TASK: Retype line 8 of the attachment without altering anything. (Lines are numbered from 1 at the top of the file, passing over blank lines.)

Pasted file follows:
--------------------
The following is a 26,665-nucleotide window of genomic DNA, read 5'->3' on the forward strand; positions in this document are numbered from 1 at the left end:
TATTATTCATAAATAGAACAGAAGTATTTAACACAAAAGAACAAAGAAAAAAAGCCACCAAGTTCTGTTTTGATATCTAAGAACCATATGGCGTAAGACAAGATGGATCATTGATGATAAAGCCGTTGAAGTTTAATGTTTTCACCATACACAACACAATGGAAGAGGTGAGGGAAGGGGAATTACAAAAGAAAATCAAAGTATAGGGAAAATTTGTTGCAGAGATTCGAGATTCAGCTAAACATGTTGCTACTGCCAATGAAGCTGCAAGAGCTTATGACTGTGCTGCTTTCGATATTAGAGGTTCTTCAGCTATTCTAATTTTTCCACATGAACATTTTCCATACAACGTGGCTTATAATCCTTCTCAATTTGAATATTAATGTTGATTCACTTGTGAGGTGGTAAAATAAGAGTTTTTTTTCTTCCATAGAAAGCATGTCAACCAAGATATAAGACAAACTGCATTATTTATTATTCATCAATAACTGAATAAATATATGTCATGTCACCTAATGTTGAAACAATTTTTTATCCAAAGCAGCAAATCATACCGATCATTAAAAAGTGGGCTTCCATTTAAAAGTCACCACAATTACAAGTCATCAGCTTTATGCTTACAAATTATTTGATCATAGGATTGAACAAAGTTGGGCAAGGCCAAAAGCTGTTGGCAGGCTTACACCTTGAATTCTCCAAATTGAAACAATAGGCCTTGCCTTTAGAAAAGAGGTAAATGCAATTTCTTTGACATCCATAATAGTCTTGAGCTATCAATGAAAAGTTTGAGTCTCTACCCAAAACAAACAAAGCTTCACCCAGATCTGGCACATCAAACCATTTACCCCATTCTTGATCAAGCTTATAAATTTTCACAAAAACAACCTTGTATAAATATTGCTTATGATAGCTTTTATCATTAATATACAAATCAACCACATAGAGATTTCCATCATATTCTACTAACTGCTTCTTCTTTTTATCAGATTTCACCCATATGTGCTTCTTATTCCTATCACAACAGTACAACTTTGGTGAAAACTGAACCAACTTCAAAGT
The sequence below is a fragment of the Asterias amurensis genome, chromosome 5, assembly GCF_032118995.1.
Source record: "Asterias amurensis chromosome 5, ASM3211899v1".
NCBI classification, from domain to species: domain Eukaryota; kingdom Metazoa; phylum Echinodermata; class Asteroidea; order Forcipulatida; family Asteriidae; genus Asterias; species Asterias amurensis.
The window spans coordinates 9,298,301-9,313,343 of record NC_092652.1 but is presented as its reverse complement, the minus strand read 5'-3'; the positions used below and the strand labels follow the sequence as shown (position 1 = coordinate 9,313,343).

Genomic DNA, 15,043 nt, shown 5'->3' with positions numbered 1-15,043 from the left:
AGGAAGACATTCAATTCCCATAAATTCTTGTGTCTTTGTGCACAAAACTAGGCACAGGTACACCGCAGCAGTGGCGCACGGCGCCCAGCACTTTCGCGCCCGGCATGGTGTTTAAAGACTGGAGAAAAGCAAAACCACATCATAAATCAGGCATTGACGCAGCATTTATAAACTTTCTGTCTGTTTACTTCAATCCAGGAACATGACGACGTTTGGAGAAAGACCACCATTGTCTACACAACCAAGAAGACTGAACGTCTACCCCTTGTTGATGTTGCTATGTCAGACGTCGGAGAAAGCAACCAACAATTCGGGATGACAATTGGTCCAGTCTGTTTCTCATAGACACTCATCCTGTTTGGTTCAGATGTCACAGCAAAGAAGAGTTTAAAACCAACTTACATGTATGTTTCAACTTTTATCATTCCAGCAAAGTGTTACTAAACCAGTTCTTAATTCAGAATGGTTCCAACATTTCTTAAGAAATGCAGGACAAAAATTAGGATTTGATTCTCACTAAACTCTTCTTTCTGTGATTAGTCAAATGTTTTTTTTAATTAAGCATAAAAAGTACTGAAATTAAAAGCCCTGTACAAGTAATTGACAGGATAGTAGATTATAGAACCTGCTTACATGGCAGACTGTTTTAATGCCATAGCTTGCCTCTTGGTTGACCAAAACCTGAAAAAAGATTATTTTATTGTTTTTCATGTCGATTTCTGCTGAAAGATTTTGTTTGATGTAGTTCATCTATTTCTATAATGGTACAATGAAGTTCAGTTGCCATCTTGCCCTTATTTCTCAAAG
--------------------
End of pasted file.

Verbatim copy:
AGGAAGACATTCAATTCCCATAAATTCTTGTGTCTTTGTGCACAAAACTAGGCACAGGTACACCGCAGCAGTGGCGCACGGCGCCCAGCACTTTCGCGCCCGGCATGGTGTTTAAAGACTGGAGAAAAGCAAAACCACATCATAAATCAGGCATTGACGCAGCATTTATAAACTTTCTGTCTGTTTACTTCAATCCAGGAACATGACGACGTTTGGAGAAAGACCACCATTGTCTACACAACCAAGAAGACTGAACGTCTACCCCTTGTTGATGTTGCTATGTCAGACGTCGGAGAAAGCAACCAACAATTCGGGATGACAATTGGTCCAGTCTGTTTCTCATAGACACTCATCCTGTTTGGTTCAGATGTCACAGCAAAGAAGAGTTTAAAACCAACTTACATGTATGTTTCAACTTTTATCATTCCAGCAAAGTGTTACTAAACCAGTTCTTAATTCAGAATGGTTCCAACATTTCTTAAGAAATGCAGGACAAAAATTAGGATTTGATTCTCACTAAACTCTTCTTTCTGTGATTAGTCAAATGTTTTTTTTAATTAAGCATAAAAAGTACTGAAATTAAAAGCCCTGTACAAGTAATTGACAGGATAGTAGATTATAGAACCTGCTTACATGGCAGACTGTTTTAATGCCATAGCTTGCCTCTTGGTTGACCAAAACCTGAAAAAAGATTATTTTATTGTTTTTCATGTCGATTTCTGCTGAAAGATTTTGTTTGATGTAGTTCATCTATTTCTATAATGGTACAATGAAGTTCAGTTGCCATCTTGCCCTTATTTCTCAAAG